In the 1960s, I. Bennett Goldberg and David W. Matula published papers relating floating-point number systems of different bases, showing the conditions under which conversions between them round-trip; that is, when conversion to another base and back returns the original number. Independently, both authors derived the formula that specifies the number of significant digits required for round-trip conversions.
In his paper “27 Bits Are Not Enough for 8-Digit Accuracy”, Goldberg shows the formula in the context of decimal to binary floating-point conversions. He starts with a simple example — a 7-bit binary floating-point system — and shows that it does not have enough precision to round-trip all 2-digit decimal floating-point numbers. I took his example and put it into diagrams, giving you a high level view of what governs round-trip conversions. I also extended his example to show that the same concept applies to binary to decimal floating-point round-trips.
The well-known digit counts for round-trip conversions to and from IEEE 754 floating-point are dictated by these same principles.
(Updated June 22, 2015: added a tenth display form, “decimal integer times a power of ten”.)
In the strictest sense, converting a decimal number to binary floating-point means putting it in IEEE 754 format — a multi-byte structure composed of a sign field, an exponent field, and a significand field. Viewing it in this raw form (binary or hex) is useful, but there are other forms that are more enlightening.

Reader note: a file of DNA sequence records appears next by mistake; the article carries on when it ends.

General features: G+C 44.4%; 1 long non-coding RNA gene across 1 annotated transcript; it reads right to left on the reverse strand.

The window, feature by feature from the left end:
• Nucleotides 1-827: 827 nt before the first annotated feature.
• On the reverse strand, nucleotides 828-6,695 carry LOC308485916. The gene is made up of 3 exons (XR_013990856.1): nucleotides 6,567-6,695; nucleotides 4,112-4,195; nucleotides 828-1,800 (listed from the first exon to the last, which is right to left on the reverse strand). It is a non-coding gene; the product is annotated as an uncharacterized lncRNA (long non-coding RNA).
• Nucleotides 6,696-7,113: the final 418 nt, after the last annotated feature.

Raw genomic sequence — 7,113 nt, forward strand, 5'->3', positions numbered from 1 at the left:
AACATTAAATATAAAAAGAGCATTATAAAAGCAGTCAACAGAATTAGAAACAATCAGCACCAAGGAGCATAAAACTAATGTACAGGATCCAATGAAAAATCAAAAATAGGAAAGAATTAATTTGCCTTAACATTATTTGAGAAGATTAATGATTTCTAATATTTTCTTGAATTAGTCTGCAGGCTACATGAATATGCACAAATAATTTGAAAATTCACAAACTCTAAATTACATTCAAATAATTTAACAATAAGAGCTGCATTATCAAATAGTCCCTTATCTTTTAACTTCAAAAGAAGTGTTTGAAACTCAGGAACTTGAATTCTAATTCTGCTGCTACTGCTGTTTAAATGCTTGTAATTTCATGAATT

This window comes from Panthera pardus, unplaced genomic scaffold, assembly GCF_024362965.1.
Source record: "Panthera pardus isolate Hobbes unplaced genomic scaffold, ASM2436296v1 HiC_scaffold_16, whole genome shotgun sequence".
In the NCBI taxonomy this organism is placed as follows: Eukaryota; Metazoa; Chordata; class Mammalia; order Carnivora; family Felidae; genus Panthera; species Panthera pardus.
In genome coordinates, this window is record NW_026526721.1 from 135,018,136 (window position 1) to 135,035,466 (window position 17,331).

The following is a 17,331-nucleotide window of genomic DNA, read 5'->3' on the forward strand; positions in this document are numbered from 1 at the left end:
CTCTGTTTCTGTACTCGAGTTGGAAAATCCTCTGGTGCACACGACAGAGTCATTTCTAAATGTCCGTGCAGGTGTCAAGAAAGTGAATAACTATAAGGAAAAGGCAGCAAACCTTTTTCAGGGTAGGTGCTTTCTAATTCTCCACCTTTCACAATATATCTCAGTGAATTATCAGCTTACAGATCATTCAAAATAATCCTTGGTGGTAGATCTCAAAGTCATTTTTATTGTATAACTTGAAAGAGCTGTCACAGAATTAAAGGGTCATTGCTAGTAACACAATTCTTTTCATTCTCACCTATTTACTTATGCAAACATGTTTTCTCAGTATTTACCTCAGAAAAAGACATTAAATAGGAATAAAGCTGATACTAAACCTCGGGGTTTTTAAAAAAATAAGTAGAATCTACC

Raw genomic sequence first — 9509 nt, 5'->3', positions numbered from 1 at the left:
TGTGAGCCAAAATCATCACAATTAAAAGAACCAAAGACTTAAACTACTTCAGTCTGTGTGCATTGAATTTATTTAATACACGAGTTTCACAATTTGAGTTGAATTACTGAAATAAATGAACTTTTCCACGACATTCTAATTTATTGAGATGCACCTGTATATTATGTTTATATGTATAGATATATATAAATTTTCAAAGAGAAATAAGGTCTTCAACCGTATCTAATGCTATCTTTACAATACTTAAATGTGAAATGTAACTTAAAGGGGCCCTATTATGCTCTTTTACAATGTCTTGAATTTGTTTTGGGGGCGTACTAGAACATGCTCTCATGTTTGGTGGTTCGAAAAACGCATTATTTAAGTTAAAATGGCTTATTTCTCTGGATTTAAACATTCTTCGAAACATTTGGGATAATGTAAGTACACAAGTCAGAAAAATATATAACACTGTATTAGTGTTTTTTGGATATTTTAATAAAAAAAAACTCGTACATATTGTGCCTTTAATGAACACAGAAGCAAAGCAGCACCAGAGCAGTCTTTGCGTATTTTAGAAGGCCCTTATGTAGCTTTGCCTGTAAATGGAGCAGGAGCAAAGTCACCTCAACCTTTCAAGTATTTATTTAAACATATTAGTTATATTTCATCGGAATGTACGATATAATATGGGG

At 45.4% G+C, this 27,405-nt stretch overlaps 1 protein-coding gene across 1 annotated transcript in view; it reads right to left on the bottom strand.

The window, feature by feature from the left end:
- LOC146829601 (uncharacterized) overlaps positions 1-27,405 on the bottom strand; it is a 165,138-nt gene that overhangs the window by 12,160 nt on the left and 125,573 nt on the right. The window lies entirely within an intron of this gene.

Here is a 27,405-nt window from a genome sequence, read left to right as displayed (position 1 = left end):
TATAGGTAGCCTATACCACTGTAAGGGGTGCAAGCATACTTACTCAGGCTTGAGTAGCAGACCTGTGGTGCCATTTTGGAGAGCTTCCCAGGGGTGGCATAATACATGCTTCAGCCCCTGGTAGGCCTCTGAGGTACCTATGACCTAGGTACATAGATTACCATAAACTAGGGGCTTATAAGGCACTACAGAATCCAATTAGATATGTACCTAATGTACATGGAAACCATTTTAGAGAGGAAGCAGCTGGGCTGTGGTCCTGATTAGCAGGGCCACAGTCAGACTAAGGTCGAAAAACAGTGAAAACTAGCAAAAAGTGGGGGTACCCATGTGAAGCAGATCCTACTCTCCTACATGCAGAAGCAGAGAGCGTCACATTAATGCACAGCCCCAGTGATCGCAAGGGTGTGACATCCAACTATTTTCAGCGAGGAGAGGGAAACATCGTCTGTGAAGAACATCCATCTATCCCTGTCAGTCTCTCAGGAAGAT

I’ve written an online converter that takes a decimal number as input, converts it to floating-point, and then displays its exact floating-point value in ten forms (including the two raw IEEE forms). I will show examples of these forms in this article.
I recently wrote that App Inventor represents its numbers in floating-point. I’ve since discovered something curious about integers. When typed into math blocks, they are represented in floating-point; but when generated through calculations, they are represented as arbitrary-precision integers — big integers.
After discovering that App Inventor represents numbers in floating-point, I wanted to see how it handled some edge case decimal/floating-point conversions. In one group of tests, I gave it numbers that were converted to floating-point incorrectly in other programming languages (I include the famous PHP and Java numbers). In another group of tests, I gave it numbers that, when converted to floating-point and back, demonstrate the rounding algorithm used when printing halfway cases. It turns out that App Inventor converts all examples correctly, and prints numbers using the round-half-to-even rule.
I am exploring App Inventor, an Android application development environment for novice programmers. I am teaching it to my kids, as an introductory step towards “real” app development. While playing with it I wondered: are its numbers implemented in decimal? No, they aren’t. They are implemented in double-precision binary floating-point. I put together a few simple block programs to demonstrate this, and to expose the usual floating-point “gotchas”.
I don’t write about computer programming, but I do write extensively about how computers work — in particular, about how they do arithmetic with binary numbers. For your “hour of code” I’d like to introduce you to binary numbers and binary addition. I’ve selected several of my articles for you to read, and I’ve written some exercises you can try on my online calculators.